In what’s becoming the national pastime of seeing executives trip over their own inappropriate behavior, last week was Quentin Tarantino’s turn in the box. He explained his role in Uma Thurman’s unfortunate car crash on the set of “Kill Bill” on a day when no stunt people were on hand, and issued an apology for comments he made on the Howard Stern show in 2003 about Roman Polanski rape victim Samantha Geimer.
Tarantino would like nothing better than to keep his head down and make his next movie (slated for Sony release on August 9, 2019). The question is whether Sony or Paramount — which is developing a “Star Trek” movie off the filmmaker’s pitch — will feel the pressure to pull back on Tarantino.
In the film’s favor: According to Tarantino’s agents at William Morris, DiCaprio is committed to the film and “we’re full steam ahead,” on track to start principal photography in June. And what studio is going to say no to a movie with DiCaprio committed to star? On the other hand: When I contacted Sony seeking comment, the studio would make no official statement on the project’s greenlight status.
Scandals aside, Sony’s Tom Rothman may be feeling some anxiety for the film on general principle. To turn a profit, the big-budget movie would need to gross at least $300 million worldwide to make money. Both “Django Unchained” and “Inglourious Basterds” crossed that threshold.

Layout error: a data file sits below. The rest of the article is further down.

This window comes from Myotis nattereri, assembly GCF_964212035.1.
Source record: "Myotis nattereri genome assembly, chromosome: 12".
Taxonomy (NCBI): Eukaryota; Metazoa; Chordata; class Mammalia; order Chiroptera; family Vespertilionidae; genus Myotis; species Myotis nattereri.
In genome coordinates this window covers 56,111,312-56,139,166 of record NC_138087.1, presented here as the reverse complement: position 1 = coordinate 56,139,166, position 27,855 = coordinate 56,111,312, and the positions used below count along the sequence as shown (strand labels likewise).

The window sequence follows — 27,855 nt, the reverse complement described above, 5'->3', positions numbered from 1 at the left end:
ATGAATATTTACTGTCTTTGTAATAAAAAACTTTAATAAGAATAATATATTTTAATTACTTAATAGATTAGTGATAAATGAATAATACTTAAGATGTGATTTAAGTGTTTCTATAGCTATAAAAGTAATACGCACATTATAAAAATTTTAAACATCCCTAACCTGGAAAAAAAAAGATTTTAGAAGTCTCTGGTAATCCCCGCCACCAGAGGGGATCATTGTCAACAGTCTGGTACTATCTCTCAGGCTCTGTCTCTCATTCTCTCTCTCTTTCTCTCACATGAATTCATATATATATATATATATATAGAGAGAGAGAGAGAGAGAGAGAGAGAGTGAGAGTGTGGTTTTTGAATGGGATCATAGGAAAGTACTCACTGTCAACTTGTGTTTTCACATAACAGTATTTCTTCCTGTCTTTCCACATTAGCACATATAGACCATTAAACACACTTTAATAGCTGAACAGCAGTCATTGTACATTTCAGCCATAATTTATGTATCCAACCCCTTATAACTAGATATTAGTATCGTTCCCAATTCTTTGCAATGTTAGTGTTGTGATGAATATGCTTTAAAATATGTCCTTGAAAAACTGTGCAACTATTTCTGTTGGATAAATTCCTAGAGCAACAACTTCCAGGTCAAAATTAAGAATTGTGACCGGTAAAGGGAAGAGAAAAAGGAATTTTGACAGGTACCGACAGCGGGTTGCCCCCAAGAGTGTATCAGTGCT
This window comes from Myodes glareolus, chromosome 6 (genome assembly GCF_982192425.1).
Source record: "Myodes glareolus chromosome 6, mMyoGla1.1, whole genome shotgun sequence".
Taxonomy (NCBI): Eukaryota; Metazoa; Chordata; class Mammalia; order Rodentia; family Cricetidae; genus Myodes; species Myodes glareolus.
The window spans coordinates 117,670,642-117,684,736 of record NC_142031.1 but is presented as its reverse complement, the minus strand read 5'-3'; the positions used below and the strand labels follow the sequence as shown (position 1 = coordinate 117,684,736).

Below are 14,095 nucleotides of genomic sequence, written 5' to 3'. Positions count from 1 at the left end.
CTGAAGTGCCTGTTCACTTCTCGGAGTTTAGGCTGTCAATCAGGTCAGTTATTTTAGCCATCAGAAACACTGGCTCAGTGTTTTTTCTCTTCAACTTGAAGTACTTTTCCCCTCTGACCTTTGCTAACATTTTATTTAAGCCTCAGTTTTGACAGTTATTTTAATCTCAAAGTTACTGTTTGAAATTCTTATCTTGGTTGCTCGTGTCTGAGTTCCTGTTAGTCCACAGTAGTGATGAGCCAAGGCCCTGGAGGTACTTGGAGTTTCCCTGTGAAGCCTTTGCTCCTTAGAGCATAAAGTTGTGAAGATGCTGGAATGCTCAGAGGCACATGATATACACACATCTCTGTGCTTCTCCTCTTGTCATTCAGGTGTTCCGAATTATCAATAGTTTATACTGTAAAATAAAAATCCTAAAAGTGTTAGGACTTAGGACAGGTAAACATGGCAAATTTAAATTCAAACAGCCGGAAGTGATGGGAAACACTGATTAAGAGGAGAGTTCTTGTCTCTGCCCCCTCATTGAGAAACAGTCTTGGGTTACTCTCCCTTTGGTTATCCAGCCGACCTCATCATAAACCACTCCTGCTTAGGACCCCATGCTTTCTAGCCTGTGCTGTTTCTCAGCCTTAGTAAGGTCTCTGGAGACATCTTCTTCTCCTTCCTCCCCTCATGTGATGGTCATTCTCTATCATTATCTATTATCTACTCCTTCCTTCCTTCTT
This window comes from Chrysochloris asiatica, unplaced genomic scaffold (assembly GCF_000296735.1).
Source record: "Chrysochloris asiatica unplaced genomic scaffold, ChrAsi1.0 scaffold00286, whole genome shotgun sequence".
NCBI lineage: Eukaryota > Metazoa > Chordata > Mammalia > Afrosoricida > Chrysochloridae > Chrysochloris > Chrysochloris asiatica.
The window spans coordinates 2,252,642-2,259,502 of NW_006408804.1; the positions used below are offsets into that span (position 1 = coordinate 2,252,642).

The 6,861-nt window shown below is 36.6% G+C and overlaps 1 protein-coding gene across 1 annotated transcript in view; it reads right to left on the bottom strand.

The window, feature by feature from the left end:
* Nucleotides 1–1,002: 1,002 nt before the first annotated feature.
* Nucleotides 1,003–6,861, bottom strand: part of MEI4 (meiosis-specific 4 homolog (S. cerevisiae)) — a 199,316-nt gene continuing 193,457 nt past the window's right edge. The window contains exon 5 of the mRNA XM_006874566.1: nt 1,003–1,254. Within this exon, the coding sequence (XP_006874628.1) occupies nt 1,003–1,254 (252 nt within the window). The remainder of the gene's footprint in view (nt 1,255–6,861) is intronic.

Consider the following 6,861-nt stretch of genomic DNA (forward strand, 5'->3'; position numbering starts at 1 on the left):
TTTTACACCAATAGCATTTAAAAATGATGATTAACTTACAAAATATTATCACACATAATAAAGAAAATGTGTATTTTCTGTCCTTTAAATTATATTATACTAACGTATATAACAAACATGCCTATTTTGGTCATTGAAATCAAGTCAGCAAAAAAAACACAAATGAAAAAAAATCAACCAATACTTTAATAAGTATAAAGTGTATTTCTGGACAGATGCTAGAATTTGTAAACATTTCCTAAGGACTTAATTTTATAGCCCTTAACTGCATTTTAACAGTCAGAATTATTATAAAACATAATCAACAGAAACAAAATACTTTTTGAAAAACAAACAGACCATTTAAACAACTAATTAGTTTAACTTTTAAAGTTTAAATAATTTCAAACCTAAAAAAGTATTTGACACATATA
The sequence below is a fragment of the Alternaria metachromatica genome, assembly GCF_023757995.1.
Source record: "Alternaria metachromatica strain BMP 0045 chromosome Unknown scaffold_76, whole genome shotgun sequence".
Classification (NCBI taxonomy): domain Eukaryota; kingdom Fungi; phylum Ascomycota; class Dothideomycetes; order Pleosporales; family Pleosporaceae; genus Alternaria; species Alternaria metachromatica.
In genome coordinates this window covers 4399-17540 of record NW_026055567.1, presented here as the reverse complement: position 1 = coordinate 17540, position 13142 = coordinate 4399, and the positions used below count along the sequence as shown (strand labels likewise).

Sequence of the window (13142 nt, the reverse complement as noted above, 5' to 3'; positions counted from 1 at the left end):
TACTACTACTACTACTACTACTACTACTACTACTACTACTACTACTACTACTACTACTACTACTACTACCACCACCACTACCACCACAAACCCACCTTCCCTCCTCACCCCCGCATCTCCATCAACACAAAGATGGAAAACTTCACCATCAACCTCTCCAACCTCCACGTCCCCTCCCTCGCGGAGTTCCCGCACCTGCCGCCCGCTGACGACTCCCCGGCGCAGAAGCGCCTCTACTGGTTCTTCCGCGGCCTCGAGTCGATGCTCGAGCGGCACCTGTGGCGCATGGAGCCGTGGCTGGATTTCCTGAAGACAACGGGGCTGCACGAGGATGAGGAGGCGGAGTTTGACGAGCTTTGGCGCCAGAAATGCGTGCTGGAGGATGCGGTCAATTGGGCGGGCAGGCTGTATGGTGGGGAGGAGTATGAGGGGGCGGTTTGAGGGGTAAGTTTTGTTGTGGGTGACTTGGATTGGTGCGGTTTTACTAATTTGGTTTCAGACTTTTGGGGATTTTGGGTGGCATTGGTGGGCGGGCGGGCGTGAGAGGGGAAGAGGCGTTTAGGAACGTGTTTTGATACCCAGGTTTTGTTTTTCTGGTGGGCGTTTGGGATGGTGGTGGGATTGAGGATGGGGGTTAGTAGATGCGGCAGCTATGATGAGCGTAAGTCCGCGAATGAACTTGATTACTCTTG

However, this film is not a surefire blockbuster. It’s a period piece; Tarantino told me the film is less about Charles Manson and more about the year 1969.
The plot reportedly involves a down-on-his-luck TV actor (Leonardo DiCaprio) looking for a comeback via spaghetti westerns; his stuntman is rumored to be either Brad Pitt or Tom Cruise. But both Polanski and Sharon Tate are (controversially) included in the movie (Margot Robbie is said to be in talks), which has a reported $100 million budget.
Certainly Sony must have considered those factors back in November, when #MeToo was brand new and Tarantino was navigating his move into life after Weinstein as five studios bid on his ninth movie.
Since then, two more Manson projects have surfaced, with Mary Harron directing Matt Smith as the cult leader in “Charlie Says,” and Hilary Duff portraying Sharon Tate, the late Mrs. Roman Polanski who was murdered by the Manson family, in “The Haunting of Sharon Tate.” That one’s directed by horror producer Daniel Farrands (“Amithyville: The Awakening”).
For those of us eager for another Tarantino movie, fingers crossed. Stay tuned.
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